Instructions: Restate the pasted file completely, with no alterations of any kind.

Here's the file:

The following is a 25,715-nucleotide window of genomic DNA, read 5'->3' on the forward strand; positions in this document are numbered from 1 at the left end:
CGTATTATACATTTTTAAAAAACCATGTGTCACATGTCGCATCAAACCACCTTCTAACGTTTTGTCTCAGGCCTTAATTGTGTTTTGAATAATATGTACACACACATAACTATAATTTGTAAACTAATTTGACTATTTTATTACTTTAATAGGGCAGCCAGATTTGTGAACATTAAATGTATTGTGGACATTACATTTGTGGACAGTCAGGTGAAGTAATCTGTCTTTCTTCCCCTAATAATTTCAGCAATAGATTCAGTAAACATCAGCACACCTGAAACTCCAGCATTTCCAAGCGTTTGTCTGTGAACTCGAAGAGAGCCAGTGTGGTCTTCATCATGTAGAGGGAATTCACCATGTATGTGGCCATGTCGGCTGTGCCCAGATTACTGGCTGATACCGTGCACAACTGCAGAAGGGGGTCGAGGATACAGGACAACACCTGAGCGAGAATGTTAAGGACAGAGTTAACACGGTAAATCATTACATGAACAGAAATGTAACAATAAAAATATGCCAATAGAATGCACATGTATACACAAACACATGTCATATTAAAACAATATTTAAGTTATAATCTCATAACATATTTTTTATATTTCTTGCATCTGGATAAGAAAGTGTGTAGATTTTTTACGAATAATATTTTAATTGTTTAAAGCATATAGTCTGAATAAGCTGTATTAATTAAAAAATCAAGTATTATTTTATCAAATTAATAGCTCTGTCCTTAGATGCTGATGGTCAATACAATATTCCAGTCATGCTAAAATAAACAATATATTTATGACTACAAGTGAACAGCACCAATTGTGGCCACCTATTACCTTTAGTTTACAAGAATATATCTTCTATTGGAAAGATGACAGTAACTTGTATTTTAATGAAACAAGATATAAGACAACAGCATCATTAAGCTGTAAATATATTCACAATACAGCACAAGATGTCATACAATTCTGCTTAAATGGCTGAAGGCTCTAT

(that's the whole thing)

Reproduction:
The following is a 25,715-nucleotide window of genomic DNA, read 5'->3' on the forward strand; positions in this document are numbered from 1 at the left end:
CGTATTATACATTTTTAAAAAACCATGTGTCACATGTCGCATCAAACCACCTTCTAACGTTTTGTCTCAGGCCTTAATTGTGTTTTGAATAATATGTACACACACATAACTATAATTTGTAAACTAATTTGACTATTTTATTACTTTAATAGGGCAGCCAGATTTGTGAACATTAAATGTATTGTGGACATTACATTTGTGGACAGTCAGGTGAAGTAATCTGTCTTTCTTCCCCTAATAATTTCAGCAATAGATTCAGTAAACATCAGCACACCTGAAACTCCAGCATTTCCAAGCGTTTGTCTGTGAACTCGAAGAGAGCCAGTGTGGTCTTCATCATGTAGAGGGAATTCACCATGTATGTGGCCATGTCGGCTGTGCCCAGATTACTGGCTGATACCGTGCACAACTGCAGAAGGGGGTCGAGGATACAGGACAACACCTGAGCGAGAATGTTAAGGACAGAGTTAACACGGTAAATCATTACATGAACAGAAATGTAACAATAAAAATATGCCAATAGAATGCACATGTATACACAAACACATGTCATATTAAAACAATATTTAAGTTATAATCTCATAACATATTTTTTATATTTCTTGCATCTGGATAAGAAAGTGTGTAGATTTTTTACGAATAATATTTTAATTGTTTAAAGCATATAGTCTGAATAAGCTGTATTAATTAAAAAATCAAGTATTATTTTATCAAATTAATAGCTCTGTCCTTAGATGCTGATGGTCAATACAATATTCCAGTCATGCTAAAATAAACAATATATTTATGACTACAAGTGAACAGCACCAATTGTGGCCACCTATTACCTTTAGTTTACAAGAATATATCTTCTATTGGAAAGATGACAGTAACTTGTATTTTAATGAAACAAGATATAAGACAACAGCATCATTAAGCTGTAAATATATTCACAATACAGCACAAGATGTCATACAATTCTGCTTAAATGGCTGAAGGCTCTAT